Tel: 07595 020 660 Email: firstname.lastname@example.org
The first thing to do if you want to stop self harm to either yourself or someone you know is to find out more about this taboo subject. This page tells you all you need to know about self harm or as it is also known, self injury as well as giving you advice and help in stopping self harming.
Most of us engage in some form of self harm activity such as smoking, sunbathing, eating too much or too little, not exercising, having unsafe sex, binge drinking or even reckless drug taking that can ultimately end up causing some form of harm to self. However, the kind of self-harm I am talking about here is when someone deliberately and directly tries to injure their body using methods such as cutting, burning, biting,
pulling out hair, overdosing (non fatal amounts), swallowing inappropriate objects, banging their heads and sticking things in their body, (this is not an exhaustive list). This is sometimes described as self injury but for the purpose of this article I refer to these kinds of deliberate and direct attempts to injure you as self-harm.
It can feel to other people that these things are done coolly and deliberately – almost cynically. But someone who self-harms will usually do it in a state of high emotion, distress and unbearable inner turmoil. Some people plan it in advance, others do it suddenly. Some people self-harm only once or twice, but others do it regularly - it can become almost like an addiction.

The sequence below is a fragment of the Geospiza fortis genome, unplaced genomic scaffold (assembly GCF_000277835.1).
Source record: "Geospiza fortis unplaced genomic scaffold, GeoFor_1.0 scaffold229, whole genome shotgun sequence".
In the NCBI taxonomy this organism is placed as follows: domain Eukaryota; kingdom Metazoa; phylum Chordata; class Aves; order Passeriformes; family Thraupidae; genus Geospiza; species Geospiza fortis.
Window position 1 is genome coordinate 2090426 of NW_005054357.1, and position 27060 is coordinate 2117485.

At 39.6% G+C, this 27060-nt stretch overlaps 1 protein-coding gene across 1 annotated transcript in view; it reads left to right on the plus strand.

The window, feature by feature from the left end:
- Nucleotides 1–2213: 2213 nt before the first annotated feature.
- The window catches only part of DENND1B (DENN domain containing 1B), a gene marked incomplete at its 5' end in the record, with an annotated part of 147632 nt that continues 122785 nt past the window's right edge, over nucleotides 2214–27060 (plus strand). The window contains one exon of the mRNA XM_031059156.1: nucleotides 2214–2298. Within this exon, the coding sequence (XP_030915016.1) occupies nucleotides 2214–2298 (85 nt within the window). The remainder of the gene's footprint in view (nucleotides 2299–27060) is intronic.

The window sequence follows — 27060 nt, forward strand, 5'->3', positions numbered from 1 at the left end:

Self-harm can occur at any age with children as young as six reported as self-harming.
As many as one in ten young people aged 11-25 self-harms but this is likely to be an underestimation as many incidents are not reported. This equates to as many as a hundred pupils in an average size English secondary school.
Gay and bisexual people seem to be more likely to self-harm.
People who self-harm are more likely to have experienced physical, emotional or sexual abuse during childhood.
About one in three people who self-harm for the first time will do it again during the following year and about three in one hundred people who self-harm over fifteen years will actually kill themselves. This is more than fifty times the rate for people who don't self-harm. The risk increases with age and is much greater for men; suicide by young men has increased by 75 per cent in ten years
Perhaps the most shocking statistic, announced in a report by the NSPCC, comes from Northern Ireland where suicide has overtaken road accidents as the main cause of death among young people.
A lot of people who self-harm don't ask for help or even try to help themselves. In my clinical experience there are two major reasons for this.
1. The first is that although you know that it is a problem, you don't feel that you can tell anyone – so you don't talk to friends, family, or professionals. You are either afraid that people will judge you or are ashamed of what you do. All this means that you often feel like you are alone, stuck and powerless or unable to change things.
2. The second reason why people do not ask for help or try to help themselves is that they feel they are to blame and deserve to be punished or harmed. This means that they often feel guilt and self loathing or even hatred.